The U.S. Patent and Trademark Office has granted Volpara Health a patent on a new method for the detection and quantification of breast arterial calcifications (BACs). This expands Volpara’s global patent portfolio to 99.

BACs are medial calcifications of the mammary arteries (inappropriate and pathological depositions of mineral in the form of calcium phosphate salts). Generally considered as a benign and incidental finding from an oncological perspective, BACs have been demonstrated to be associated with chronic kidney disease, bone mineral density reduction, diabetes mellitus, metabolic syndrome, hypertension, coronary artery disease, and strokes.

Most clinical research correlating BACs with the risk of coronary artery disease has relied on the absence versus presence of BACs, or semi-quantitative BAC metrics with large uncertainty and standard deviation. Consequently, there have been inconsistent findings. That was the same situation as with breast density measurement until researchers made the field much more quantitative and objective by using more automated algorithms.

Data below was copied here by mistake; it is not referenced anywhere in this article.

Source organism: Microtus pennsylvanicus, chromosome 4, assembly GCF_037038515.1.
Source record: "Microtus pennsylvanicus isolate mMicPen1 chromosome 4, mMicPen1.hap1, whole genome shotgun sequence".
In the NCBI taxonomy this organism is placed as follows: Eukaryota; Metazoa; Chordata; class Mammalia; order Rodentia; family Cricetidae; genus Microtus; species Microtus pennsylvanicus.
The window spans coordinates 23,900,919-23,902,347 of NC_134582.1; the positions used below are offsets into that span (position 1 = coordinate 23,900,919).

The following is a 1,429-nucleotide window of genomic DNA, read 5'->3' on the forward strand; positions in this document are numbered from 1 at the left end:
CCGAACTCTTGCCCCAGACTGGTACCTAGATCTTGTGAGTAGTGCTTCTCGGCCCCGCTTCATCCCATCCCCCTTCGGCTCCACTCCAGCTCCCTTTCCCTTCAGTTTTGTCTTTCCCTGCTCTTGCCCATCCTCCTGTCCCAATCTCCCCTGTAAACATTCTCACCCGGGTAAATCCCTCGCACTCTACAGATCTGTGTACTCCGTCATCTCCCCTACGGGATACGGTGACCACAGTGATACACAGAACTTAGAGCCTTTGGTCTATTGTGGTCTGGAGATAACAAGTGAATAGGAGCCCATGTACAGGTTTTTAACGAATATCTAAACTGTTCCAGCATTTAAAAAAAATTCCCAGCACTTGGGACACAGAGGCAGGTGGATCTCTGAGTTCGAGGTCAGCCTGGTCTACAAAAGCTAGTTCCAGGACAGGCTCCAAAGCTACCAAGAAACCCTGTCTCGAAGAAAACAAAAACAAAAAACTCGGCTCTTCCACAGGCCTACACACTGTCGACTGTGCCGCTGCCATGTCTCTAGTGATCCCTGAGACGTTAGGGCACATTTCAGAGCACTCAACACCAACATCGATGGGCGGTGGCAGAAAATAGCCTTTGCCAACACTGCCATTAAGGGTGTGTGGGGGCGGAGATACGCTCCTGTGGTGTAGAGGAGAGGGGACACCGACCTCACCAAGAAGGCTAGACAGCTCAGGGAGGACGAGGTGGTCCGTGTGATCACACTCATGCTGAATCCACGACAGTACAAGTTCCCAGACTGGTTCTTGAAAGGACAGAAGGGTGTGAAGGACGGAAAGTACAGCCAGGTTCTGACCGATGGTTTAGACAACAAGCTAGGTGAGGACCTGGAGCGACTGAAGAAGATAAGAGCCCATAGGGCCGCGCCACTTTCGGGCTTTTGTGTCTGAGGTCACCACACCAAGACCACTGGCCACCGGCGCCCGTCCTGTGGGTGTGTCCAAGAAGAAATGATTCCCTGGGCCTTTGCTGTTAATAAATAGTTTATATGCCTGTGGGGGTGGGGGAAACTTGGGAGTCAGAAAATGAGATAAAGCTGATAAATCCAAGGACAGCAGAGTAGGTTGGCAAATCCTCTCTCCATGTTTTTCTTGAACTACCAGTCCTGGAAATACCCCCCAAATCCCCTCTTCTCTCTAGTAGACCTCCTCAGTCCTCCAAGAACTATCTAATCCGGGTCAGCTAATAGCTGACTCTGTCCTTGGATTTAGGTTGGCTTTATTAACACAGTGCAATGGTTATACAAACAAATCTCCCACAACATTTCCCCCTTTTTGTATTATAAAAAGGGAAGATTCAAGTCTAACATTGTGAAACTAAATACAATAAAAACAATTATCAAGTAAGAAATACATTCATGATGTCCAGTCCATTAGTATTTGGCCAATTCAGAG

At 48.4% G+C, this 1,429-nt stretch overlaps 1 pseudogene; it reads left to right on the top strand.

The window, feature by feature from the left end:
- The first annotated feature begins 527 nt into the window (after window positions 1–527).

While a commercial software product that can detect and quantify BACs during routine mammographic screening, using this data then predict a patient’s risk of heart disease will require further development. 

This latest patent—which builds off Volpara Health’s approach to quantitative and objective breast density scoring—is an advancement, company officials say. Using breast tissue composition and anthropomorphic measures, a tissue composition map that identifies BACs can be created from a mammogram. Subsequently, a score is generated that indicates the likelihood of heart disease resulting from these calcifications.

“This patent is an important advancement in patient care,” says Volpara CEO Ralph Highnam. “Being able to quantify breast arterial calcifications has the potential to take what are often considered incidental, insignificant findings on a mammogram, and triage patients to cardiac care and interventions.”